I saw some OECD figures on trust ("Percentage of people expressing a high level of trust in others") at the national level for 32 countries, and tracked them down to this page.

(The data come from two sources - the European Social Survey and the International Social Survey Programme.)

Specifically, at the bottom is a spreadsheet (CO1.XLS) that has some displays of the data, including plots looking at the relationship between Trust and two economic factors (

*median income*, and

*income inequality*). These are 2008 figures. I decided to throw Irreligion (specifically, the 2007-2008 Gallup figures there, which relate to the question "Is religion important in your daily life", and the Irreligion figures are the percentage responding negatively) into the mix and see how that related.

As it turns out, quite strongly:

(Click for larger)

But of course, maybe that relationship is actually explained by those other variables the OECD identified, income and income inequality. Income is median household income (US$PPP). Income inequality is measured by Gini coefficient (low is more equal, high is more unequal). Let's look at those as well (Ignore the plot at the bottom right for now). The black numbers are linear correlation coefficients.

(Click for larger)

All three veriables are strongly related to Trust. The plot against Gini Coefficient has a down slope (negative correlation) indicating trust goes down when incomes are less equal - not surprising.

So I decided to fit a model to see what the important drivers were. Are any of the variables still relevant after the other two have been included?

Though I would normally not assume a straight line, here the relationships are all so near to straight it's not worth trying to do something fancy, so I just fit a linear regression of Trust on the other three variables.

lm(Trust ~ Income + GiniCoeff + Irreligion, data = oecdtr)

Coefficients:

Estimate Std. Error t value Pr(>|t|)

(Intercept) 3.704e+01 2.107e+01 1.758 0.09270

Income 1.034e-03 2.854e-04 3.625 0.00150

GiniCoeff -6.232e+01 4.535e+01 -1.374 0.18320

Irreligion 4.065e-01 1.330e-01 3.056 0.00579

Residual standard error: 8.221 on 22 degrees of freedom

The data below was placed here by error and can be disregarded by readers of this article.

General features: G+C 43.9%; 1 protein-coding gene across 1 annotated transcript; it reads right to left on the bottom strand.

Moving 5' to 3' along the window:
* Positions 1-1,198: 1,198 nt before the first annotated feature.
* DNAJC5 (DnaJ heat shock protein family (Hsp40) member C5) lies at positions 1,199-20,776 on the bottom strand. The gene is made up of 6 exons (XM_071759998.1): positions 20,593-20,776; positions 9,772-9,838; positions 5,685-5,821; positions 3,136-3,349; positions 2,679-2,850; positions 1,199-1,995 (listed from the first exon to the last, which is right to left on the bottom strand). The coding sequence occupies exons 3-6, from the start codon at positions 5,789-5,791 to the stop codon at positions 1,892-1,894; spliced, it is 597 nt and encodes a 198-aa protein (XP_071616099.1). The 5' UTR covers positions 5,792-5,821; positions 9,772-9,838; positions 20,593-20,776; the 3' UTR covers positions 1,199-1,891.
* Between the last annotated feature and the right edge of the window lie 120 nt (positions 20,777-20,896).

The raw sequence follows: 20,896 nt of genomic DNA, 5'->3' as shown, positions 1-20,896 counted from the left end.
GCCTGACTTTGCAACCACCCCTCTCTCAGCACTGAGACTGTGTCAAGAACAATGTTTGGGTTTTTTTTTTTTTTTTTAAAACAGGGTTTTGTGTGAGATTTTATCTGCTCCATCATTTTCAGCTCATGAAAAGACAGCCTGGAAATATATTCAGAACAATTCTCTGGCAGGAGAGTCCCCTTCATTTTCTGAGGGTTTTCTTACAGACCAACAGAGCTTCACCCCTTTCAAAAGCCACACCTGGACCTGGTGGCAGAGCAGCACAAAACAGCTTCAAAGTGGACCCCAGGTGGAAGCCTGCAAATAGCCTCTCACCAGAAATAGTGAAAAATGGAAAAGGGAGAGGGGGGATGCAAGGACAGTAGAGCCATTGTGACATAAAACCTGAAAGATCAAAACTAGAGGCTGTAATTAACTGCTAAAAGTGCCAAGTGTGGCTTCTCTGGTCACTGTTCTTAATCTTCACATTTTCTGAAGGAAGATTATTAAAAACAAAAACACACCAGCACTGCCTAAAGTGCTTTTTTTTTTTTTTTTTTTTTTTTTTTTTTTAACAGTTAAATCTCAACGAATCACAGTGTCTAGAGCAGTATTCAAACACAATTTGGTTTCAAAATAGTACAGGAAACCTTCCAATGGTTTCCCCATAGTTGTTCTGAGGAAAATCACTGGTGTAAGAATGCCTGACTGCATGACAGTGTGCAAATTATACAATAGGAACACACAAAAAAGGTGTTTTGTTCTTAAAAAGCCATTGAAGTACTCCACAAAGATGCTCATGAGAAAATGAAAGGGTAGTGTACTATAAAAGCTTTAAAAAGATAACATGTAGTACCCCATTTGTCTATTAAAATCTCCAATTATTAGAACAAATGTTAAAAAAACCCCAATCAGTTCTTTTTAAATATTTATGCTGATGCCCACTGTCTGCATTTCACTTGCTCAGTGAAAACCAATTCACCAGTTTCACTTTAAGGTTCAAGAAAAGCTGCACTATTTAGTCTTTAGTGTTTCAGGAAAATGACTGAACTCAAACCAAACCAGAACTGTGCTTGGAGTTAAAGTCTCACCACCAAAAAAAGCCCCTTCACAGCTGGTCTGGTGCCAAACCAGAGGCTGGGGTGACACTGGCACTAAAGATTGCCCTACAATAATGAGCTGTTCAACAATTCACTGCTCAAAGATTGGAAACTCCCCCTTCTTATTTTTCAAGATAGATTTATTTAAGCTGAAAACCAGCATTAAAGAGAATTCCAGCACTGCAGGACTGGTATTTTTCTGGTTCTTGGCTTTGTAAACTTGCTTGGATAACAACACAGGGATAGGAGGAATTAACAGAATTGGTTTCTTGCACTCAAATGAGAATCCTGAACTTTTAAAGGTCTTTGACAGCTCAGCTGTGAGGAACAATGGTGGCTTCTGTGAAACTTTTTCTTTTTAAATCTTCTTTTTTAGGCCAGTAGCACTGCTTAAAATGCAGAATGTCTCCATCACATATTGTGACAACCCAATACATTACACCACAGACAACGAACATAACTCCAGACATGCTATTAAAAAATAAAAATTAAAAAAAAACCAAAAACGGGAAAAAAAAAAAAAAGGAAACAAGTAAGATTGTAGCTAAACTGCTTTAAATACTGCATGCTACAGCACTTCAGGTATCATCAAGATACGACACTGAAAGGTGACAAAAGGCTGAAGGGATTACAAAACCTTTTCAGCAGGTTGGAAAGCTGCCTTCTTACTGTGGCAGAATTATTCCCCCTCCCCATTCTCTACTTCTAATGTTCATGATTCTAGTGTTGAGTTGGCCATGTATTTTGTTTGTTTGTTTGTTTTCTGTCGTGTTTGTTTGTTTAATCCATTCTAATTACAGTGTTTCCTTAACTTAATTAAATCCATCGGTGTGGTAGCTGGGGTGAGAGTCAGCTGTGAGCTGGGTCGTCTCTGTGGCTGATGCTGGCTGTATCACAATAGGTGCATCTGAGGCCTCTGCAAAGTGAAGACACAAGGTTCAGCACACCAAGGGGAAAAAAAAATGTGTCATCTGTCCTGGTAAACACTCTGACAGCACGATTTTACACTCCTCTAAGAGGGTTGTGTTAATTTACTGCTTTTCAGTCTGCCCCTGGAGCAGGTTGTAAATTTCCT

(8 observations deleted due to missingness)

Multiple R-squared: 0.8119, Adjusted R-squared: 0.7862

F-statistic: 31.65 on 3 and 22 DF, p-value: 3.671e-08

lm(Trust ~ Income + GiniCoeff + Irreligion, data = oecdtr)

Coefficients:

Estimate Std. Error t value Pr(>|t|)

(Intercept) 3.704e+01 2.107e+01 1.758 0.09270

Income 1.034e-03 2.854e-04 3.625 0.00150

GiniCoeff -6.232e+01 4.535e+01 -1.374 0.18320

Irreligion 4.065e-01 1.330e-01 3.056 0.00579

Residual standard error: 8.221 on 22 degrees of freedom

(8 observations deleted due to missingness)

Multiple R-squared: 0.8119, Adjusted R-squared: 0.7862

F-statistic: 31.65 on 3 and 22 DF, p-value: 3.671e-08

(Analysis, including plots performed in

**R**.)

The main things to note is that all of the variables maintain the same sign of relationship when the other variables are included compared to looking at the relationship alone (this is not always the case - adjusting for other important variables can sometimes flip things around). After including the other variables, Trust still increases with Income and Irreligion, and still decreases with increasing Income Inequality.

The fourth plot above is of Trust against the fit from this model - it accounts for a lot of the variation in trust in other people across the countries involved.

However, as we see from the regression output, the Income Inequality (Gini Coeff) variable is no longer statistically significant - most of its relationship to Trust can be accounted for by the other variables. But Income and Irreligion are both still highly significant predictors of Trust.

That doesn't mean that having low levels of religious belief necessarily

*causes*to more trust (it's probably that they both relate to other social factors, like social services, public health, support for the unemployed, crime rates and so on).

I nevertheless found the relationship much stronger than I would have anticipated.

I think that's very interesting.